By Jeff Suess
The Cincinnati Enquirer
The thing about curiosity is no one knows where it leads. Look at Eve or Pandora. Then again, curiosity is the foundation for science. Peter F. Hamilton's space opera doesn't so much warn against scientific curiosity as it poses a fanciful what-if.
In Pandora's Star, Hamilton has constructed a layered universe with an eye toward hard science fiction, but with clever twists of conventional scifi concepts.
The year is 2380. The Commonwealth stretches some 400 light-years from Earth, strung together by artificial wormholes. Through cloning and recorded memories, people can live forever.
Then an astronomer observes a pair of distant stars vanish behind a giant energy barrier. No one knows who put it up, or why, so a starship is sent out to investigate. But as soon as the ship arrives, the barrier mysteriously lowers, unleashing a hostile alien race with a single mass mind.
There's a good novel somewhere, mired in unnecessary subplots. Hamilton has so many separate stories going on that they sometimes get lost for hundreds of pages. Readers may wonder at times if it's all the same novel.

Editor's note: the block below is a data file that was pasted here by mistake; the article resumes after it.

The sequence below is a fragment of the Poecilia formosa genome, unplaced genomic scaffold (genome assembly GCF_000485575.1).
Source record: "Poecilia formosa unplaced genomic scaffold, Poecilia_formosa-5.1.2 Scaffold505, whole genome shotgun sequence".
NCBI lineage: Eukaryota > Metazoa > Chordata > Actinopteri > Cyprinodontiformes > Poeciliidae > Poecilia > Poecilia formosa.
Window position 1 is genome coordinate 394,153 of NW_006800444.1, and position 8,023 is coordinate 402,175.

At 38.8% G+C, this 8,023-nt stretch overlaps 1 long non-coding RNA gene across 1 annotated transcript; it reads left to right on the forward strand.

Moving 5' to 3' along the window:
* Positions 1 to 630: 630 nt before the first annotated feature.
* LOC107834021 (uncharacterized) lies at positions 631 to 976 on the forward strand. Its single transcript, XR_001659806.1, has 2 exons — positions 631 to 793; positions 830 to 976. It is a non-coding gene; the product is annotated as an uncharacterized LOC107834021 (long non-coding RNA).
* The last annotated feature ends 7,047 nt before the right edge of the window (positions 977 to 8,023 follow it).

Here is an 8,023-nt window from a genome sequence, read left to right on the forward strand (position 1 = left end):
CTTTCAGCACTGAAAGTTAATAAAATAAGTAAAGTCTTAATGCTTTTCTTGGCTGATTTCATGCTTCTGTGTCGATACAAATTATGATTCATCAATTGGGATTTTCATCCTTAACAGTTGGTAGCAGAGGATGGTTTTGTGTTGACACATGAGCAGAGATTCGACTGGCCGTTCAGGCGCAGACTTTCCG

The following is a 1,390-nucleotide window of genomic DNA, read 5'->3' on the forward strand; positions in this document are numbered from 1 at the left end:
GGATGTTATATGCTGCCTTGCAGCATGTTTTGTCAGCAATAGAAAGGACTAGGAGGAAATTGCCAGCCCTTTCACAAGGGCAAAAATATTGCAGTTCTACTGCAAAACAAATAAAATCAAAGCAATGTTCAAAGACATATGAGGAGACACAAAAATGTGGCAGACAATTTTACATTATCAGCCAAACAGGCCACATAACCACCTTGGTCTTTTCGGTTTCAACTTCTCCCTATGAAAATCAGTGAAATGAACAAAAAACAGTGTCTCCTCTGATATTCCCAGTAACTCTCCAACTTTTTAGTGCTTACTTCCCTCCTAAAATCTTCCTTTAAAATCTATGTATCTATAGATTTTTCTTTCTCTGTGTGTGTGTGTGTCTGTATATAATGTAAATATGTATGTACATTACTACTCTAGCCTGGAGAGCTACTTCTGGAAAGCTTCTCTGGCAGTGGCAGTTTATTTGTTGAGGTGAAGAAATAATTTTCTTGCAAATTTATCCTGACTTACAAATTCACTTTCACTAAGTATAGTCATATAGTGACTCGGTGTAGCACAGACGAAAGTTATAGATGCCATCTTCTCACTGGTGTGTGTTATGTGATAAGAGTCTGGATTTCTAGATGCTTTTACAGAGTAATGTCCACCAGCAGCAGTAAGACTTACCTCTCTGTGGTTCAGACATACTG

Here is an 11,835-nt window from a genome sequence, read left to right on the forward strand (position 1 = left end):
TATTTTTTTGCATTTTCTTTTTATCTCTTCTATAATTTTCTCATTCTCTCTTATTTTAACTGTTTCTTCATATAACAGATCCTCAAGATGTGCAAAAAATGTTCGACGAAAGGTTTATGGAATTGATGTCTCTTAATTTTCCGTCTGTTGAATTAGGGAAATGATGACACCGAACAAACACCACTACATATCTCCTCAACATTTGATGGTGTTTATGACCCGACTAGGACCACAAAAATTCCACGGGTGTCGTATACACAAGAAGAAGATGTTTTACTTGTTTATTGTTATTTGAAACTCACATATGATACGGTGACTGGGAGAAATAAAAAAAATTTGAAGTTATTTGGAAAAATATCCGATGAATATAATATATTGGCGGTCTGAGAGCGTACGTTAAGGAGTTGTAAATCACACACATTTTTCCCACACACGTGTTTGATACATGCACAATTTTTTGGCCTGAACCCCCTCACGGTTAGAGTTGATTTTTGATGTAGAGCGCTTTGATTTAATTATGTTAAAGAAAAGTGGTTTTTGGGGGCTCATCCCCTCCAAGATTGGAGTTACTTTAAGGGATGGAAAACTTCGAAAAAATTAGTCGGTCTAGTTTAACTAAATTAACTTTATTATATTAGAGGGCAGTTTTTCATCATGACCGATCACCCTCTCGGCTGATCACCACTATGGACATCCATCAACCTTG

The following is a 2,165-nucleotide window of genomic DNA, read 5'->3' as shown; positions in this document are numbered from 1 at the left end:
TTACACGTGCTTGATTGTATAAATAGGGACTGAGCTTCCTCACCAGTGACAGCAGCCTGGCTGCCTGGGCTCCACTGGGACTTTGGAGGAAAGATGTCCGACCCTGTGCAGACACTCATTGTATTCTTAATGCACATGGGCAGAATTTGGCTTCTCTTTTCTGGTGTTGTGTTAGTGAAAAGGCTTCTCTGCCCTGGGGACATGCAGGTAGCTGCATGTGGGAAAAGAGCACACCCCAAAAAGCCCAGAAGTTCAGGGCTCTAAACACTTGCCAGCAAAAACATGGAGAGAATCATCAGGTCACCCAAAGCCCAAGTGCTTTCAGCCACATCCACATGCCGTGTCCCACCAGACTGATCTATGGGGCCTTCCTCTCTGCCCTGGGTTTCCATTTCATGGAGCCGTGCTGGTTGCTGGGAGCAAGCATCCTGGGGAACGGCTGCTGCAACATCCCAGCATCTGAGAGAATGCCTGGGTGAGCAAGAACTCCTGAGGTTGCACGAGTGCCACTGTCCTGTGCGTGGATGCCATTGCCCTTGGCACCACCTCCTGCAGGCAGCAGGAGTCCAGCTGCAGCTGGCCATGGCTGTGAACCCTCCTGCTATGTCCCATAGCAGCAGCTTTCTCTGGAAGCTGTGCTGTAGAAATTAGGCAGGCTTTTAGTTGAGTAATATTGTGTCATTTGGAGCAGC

The most intriguing subplot is a murder mystery where the victim has been "re-lifed" and acts as witness. Another has a scientist exploring pathways to other worlds, and another follows a terrorist organization working to expose an alien threat manipulating leaders of the Commonwealth.
Plots are like reverse tangents - they begin nowhere near the main story, then slowly merge. Pandora's Star is only the first part, but Hamilton throws a few curves toward the end that hint of how it all ties together. What is left dangling begs completion.
In order to create this wide universe, Hamilton has sacrificed some character growth, despite the high page count. We don't always get to witness people change; instead we leap forward to see the results.
That comes from too many characters, a few of which could have been excluded in favor of another's development.
Descriptions need to be pared down as well. A lengthy eleven-page passage detailing a hyperglider flight serves only to eat up pages. Sometimes the book's heft weighs it down.
The complexity of Hamilton's multiple plotlines and characters has brought comparisons to Charles Dickens. Like Dickens, Hamilton is enjoyed more in retrospect when we see how it all fits.
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